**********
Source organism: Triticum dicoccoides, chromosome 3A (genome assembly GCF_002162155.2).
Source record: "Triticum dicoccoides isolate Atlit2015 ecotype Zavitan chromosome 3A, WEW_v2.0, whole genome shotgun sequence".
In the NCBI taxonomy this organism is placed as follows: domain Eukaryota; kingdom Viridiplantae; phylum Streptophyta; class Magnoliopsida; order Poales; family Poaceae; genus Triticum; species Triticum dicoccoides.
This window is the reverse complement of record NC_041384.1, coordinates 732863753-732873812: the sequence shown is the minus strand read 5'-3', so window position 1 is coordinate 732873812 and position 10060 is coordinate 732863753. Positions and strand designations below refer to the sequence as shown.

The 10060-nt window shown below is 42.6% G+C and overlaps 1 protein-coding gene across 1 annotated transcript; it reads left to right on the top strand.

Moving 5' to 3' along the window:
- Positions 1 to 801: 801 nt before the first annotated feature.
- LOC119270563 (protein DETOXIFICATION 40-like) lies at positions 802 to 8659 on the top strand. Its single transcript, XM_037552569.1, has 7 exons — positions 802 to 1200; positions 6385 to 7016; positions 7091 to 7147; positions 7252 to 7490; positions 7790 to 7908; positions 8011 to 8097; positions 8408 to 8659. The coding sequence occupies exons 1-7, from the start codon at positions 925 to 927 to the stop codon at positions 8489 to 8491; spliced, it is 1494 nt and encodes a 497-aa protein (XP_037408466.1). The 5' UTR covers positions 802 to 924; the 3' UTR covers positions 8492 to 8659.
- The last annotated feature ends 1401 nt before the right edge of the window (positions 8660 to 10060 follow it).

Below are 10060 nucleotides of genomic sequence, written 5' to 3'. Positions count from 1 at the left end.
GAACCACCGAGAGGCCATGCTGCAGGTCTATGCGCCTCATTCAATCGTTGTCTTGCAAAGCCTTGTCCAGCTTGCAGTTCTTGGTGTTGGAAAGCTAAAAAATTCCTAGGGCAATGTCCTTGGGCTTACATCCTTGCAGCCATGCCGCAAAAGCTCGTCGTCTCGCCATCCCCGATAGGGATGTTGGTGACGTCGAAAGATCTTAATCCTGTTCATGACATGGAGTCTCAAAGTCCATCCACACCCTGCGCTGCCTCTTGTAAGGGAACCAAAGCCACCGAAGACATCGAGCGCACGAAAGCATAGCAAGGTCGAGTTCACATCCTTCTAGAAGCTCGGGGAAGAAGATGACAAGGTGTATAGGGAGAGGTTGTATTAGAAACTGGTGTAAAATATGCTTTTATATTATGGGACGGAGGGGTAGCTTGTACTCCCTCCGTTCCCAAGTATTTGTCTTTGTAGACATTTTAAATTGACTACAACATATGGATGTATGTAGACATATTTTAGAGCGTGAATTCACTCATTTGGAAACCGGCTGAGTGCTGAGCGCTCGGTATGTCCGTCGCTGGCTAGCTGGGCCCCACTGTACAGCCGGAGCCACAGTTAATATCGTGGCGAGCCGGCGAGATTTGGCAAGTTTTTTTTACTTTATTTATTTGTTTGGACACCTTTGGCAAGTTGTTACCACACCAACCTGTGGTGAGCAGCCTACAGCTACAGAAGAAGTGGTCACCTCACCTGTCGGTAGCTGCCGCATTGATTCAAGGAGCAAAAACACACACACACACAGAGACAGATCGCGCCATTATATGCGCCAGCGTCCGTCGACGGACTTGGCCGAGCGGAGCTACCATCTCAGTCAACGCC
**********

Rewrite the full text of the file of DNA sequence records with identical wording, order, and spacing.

Source organism: Triticum dicoccoides, chromosome 3A (genome assembly GCF_002162155.2).
Source record: "Triticum dicoccoides isolate Atlit2015 ecotype Zavitan chromosome 3A, WEW_v2.0, whole genome shotgun sequence".
In the NCBI taxonomy this organism is placed as follows: domain Eukaryota; kingdom Viridiplantae; phylum Streptophyta; class Magnoliopsida; order Poales; family Poaceae; genus Triticum; species Triticum dicoccoides.
This window is the reverse complement of record NC_041384.1, coordinates 732863753-732873812: the sequence shown is the minus strand read 5'-3', so window position 1 is coordinate 732873812 and position 10060 is coordinate 732863753. Positions and strand designations below refer to the sequence as shown.

The 10060-nt window shown below is 42.6% G+C and overlaps 1 protein-coding gene across 1 annotated transcript; it reads left to right on the top strand.

Moving 5' to 3' along the window:
- Positions 1 to 801: 801 nt before the first annotated feature.
- LOC119270563 (protein DETOXIFICATION 40-like) lies at positions 802 to 8659 on the top strand. Its single transcript, XM_037552569.1, has 7 exons — positions 802 to 1200; positions 6385 to 7016; positions 7091 to 7147; positions 7252 to 7490; positions 7790 to 7908; positions 8011 to 8097; positions 8408 to 8659. The coding sequence occupies exons 1-7, from the start codon at positions 925 to 927 to the stop codon at positions 8489 to 8491; spliced, it is 1494 nt and encodes a 497-aa protein (XP_037408466.1). The 5' UTR covers positions 802 to 924; the 3' UTR covers positions 8492 to 8659.
- The last annotated feature ends 1401 nt before the right edge of the window (positions 8660 to 10060 follow it).

Below are 10060 nucleotides of genomic sequence, written 5' to 3'. Positions count from 1 at the left end.
GAACCACCGAGAGGCCATGCTGCAGGTCTATGCGCCTCATTCAATCGTTGTCTTGCAAAGCCTTGTCCAGCTTGCAGTTCTTGGTGTTGGAAAGCTAAAAAATTCCTAGGGCAATGTCCTTGGGCTTACATCCTTGCAGCCATGCCGCAAAAGCTCGTCGTCTCGCCATCCCCGATAGGGATGTTGGTGACGTCGAAAGATCTTAATCCTGTTCATGACATGGAGTCTCAAAGTCCATCCACACCCTGCGCTGCCTCTTGTAAGGGAACCAAAGCCACCGAAGACATCGAGCGCACGAAAGCATAGCAAGGTCGAGTTCACATCCTTCTAGAAGCTCGGGGAAGAAGATGACAAGGTGTATAGGGAGAGGTTGTATTAGAAACTGGTGTAAAATATGCTTTTATATTATGGGACGGAGGGGTAGCTTGTACTCCCTCCGTTCCCAAGTATTTGTCTTTGTAGACATTTTAAATTGACTACAACATATGGATGTATGTAGACATATTTTAGAGCGTGAATTCACTCATTTGGAAACCGGCTGAGTGCTGAGCGCTCGGTATGTCCGTCGCTGGCTAGCTGGGCCCCACTGTACAGCCGGAGCCACAGTTAATATCGTGGCGAGCCGGCGAGATTTGGCAAGTTTTTTTTACTTTATTTATTTGTTTGGACACCTTTGGCAAGTTGTTACCACACCAACCTGTGGTGAGCAGCCTACAGCTACAGAAGAAGTGGTCACCTCACCTGTCGGTAGCTGCCGCATTGATTCAAGGAGCAAAAACACACACACACACAGAGACAGATCGCGCCATTATATGCGCCAGCGTCCGTCGACGGACTTGGCCGAGCGGAGCTACCATCTCAGTCAACGCC